This process is ongoing. You’ll “figure everything out” and feel good about it, only to have somebody nitpick your work apart. And you’ll realize you really had no clue what you were doing the whole time.

Think of it like breaking bones. They’re stronger once they heal. But you’ve got to break them first.

Be willing to keep getting better. You’re not the Wayne Gretzky of anything yet.

4. Figure out what you actually want to do.

I once interviewed at an ad-sales agency to be a ‘Media Coordinator.’

I remember walking into the office of my interviewer— let’s call him, Doug (not his real name). After introducing myself, Doug immediately said, “You’ve got a voice for sales. You should be in sales. Are you sure you don’t want to be in sales?”

Doug really wanted me to be in sales.

But I didn’t want to be in sales. So I said, “No thanks—I really want to do this media coordinator thing.”

Doug took one look at my resume and said, “No. You’ll hate it. You’ll quit in a week.”

“Well, I think I would be really great at it,” I stammered. “I’m really creative and I have a media background and–”

“You’re too creative. You should go figure what you actually want to do.”

“Yeah, that’s the problem,” Doug said. “You’re too creative. You should go figure what you actually want to do.”

I didn’t really know what to say after that, so I just got up and left. The whole drive home, all I could think was, “what did I really want to do?”

The next week, I applied to the Writing Program at Vancouver Film School. A year after that, I won an award for Best Feature Screenplay at graduation.

So the kid who dropped out of one writing program graduated another with a few awards in hand.

Graduating with an award didn’t help me get a job. Nobody cares about my award, except me (and maybe my mom).

The point is to be honest with yourself. You’re going to fail a lot. But the sincere desire to be good at what you love will pick you up time and time again.

5. Don’t shotgun blast out your resumes.

It’s tempting to apply to jobs through an online job portal.

But trying to get a job by sending out hundreds of resumes is a lot like trying to find love through Tinder. It could happen, but it’s unlikely.

After about two months of doing that after graduating VFS, I actually did (somehow) get a job. But, if we’re still using the Tinder metaphor, this was more of a rebound relationship.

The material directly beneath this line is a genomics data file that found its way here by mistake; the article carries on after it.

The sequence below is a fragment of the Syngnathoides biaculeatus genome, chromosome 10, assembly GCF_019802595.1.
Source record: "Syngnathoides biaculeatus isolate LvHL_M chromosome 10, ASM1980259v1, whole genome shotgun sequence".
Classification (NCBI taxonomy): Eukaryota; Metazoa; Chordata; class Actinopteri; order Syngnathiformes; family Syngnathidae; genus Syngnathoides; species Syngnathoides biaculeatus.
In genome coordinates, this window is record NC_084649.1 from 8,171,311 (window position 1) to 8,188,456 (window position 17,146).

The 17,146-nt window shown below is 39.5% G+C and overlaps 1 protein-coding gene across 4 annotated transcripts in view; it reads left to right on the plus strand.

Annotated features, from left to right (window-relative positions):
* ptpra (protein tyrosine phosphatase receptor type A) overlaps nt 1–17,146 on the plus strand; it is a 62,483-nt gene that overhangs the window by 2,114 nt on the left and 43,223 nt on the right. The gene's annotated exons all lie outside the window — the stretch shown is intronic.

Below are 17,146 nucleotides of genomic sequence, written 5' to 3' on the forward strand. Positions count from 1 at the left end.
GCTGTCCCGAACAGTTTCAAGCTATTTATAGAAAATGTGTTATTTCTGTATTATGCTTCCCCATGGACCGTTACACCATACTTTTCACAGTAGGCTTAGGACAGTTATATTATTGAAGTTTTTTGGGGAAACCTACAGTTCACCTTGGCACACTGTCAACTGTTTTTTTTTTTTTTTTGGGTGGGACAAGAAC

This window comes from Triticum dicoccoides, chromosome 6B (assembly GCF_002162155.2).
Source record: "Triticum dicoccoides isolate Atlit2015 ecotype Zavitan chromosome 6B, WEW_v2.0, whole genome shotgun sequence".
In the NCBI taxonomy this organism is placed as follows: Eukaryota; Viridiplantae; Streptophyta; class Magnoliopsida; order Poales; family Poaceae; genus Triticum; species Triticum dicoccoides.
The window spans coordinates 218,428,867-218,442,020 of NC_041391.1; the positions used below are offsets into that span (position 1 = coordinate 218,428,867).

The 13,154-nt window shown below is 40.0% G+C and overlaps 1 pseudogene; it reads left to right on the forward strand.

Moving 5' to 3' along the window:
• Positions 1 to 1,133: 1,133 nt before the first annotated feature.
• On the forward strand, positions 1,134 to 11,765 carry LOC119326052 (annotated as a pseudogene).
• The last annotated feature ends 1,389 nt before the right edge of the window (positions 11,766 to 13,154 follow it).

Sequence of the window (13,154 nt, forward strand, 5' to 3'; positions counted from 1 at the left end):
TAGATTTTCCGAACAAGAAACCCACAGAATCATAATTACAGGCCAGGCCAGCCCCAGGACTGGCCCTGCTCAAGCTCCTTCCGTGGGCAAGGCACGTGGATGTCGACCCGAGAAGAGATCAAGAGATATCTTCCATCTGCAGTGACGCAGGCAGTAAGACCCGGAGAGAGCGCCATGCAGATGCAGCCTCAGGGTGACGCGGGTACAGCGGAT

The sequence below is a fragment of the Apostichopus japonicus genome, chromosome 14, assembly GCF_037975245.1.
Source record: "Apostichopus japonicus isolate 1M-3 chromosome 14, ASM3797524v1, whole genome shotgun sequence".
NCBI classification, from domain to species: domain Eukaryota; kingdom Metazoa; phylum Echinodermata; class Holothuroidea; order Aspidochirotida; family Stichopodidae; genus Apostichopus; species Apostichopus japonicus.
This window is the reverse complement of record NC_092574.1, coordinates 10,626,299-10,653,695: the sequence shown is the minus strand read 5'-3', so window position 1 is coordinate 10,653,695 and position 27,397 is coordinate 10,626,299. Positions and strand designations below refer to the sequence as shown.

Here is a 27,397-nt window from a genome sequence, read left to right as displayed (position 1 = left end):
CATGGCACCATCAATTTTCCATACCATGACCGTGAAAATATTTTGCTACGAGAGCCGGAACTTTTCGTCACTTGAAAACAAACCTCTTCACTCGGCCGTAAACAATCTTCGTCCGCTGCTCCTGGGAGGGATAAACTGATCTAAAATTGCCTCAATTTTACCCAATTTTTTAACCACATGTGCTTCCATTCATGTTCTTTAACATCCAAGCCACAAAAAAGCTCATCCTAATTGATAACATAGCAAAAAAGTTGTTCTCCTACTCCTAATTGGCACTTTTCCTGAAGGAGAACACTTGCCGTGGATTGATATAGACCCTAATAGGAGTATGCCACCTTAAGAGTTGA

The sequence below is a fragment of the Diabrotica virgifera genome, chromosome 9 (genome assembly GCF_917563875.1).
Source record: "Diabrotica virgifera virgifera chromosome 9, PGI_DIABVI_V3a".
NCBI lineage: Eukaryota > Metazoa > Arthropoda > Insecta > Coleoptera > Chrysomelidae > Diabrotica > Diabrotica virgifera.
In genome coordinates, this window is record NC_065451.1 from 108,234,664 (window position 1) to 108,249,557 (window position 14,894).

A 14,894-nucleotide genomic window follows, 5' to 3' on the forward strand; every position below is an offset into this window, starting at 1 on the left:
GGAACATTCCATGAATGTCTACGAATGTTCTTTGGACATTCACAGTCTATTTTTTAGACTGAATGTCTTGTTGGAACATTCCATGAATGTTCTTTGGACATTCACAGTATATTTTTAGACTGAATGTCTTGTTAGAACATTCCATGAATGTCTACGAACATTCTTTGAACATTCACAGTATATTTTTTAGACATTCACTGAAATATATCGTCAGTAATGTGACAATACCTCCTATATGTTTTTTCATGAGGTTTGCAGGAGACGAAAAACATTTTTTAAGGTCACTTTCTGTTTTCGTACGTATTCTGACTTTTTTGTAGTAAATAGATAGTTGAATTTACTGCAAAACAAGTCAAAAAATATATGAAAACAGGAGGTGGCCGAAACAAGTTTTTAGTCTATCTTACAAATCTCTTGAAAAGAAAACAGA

It was a writing job. But I wasn’t the right fit. I probably disliked everything about the job and the organization.

So, I handed in my two weeks and said a fond farewell to good ol’ Raincouver.

When I got back to Toronto, I completely changed my approach. No more sending out dozens of resumes for jobs I didn’t even really want.

Instead, I used my network to try to find opportunities. I got interested in talking to people instead of just applying for positions.

Job portals are a great way to find opportunities and to know what’s out there. But you need to know that most organizations get hundreds of resumes submitted through portals, and if they don’t know you, or you’re indistinguishable from the other candidates, the odds of getting a callback are generally not good.

Jobs are personal, they’re a big part of your life. So don’t think you can get them in an impersonal way.

Even if you do get a callback, you still don’t know what you’re walking to. Sure you’ve read the job description, but what do you really know about the company, their values or culture?

Research positions and organizations, but get to know people who work there. Jobs are personal, they’re a big part of your life. So don’t think you can get them in an impersonal way.

6. Put it all together.

I’d be lying if I said, “oh I was such a pro by the time I landed this job.” That’s not true. I still get giant waves of impostor syndrome (like, every day).

But looking back, I can say that landing my current job was a combination of things. It wasn’t just about sending out a resume or scoring an interview. It was about meeting people, learning, failing, growing. And accepting those conditions as a constant state of being. I still try to put all these principles into practice

When it comes to your job hunt, it’s important to keep your destination in mind, but don’t forget to get the most you can out of the journey.

For more job hunting advice for students, read about the basics of writing a strong resume and cover letter.

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*Opinions expressed are those of the author, and not necessarily those of Student Life Network or their partners.